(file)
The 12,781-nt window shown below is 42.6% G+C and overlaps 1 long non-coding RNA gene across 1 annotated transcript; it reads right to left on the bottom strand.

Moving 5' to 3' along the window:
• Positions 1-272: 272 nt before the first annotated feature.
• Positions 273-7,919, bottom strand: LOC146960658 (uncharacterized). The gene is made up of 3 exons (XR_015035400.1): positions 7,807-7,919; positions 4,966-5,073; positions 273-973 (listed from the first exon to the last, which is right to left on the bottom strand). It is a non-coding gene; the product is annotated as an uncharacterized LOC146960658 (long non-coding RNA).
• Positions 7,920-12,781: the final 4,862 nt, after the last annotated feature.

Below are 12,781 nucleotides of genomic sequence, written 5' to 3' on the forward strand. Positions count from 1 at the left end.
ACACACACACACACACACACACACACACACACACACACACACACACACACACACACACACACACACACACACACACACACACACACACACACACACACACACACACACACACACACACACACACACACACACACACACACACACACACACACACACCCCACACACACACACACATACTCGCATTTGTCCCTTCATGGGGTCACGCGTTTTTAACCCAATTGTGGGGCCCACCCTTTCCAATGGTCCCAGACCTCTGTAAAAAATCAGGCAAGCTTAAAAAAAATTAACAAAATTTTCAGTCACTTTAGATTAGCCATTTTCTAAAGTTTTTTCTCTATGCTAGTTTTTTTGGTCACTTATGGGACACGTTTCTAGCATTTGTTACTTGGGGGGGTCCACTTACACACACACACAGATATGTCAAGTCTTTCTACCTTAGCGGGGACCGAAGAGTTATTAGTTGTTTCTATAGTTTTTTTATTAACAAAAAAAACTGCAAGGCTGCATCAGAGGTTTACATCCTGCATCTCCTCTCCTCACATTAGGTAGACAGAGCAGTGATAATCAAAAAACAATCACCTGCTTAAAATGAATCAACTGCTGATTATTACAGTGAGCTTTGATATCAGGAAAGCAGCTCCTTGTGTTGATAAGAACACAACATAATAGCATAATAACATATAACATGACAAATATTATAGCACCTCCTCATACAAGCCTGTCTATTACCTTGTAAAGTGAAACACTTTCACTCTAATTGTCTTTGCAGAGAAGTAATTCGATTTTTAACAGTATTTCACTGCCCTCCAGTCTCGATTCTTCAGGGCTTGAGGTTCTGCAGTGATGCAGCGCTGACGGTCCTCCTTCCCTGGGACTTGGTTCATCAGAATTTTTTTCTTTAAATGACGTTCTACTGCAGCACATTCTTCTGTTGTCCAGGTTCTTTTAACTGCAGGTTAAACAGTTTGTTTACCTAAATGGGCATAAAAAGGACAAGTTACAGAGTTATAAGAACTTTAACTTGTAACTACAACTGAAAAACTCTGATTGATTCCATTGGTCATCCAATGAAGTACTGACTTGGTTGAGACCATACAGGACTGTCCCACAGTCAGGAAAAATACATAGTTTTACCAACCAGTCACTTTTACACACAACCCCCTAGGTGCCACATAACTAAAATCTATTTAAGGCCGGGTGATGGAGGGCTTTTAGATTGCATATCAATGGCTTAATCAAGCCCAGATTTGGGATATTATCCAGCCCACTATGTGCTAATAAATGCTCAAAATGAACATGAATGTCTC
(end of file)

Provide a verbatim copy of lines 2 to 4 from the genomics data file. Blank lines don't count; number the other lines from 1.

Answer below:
Moving 5' to 3' along the window:
• Positions 1-272: 272 nt before the first annotated feature.
• Positions 273-7,919, bottom strand: LOC146960658 (uncharacterized). The gene is made up of 3 exons (XR_015035400.1): positions 7,807-7,919; positions 4,966-5,073; positions 273-973 (listed from the first exon to the last, which is right to left on the bottom strand). It is a non-coding gene; the product is annotated as an uncharacterized LOC146960658 (long non-coding RNA).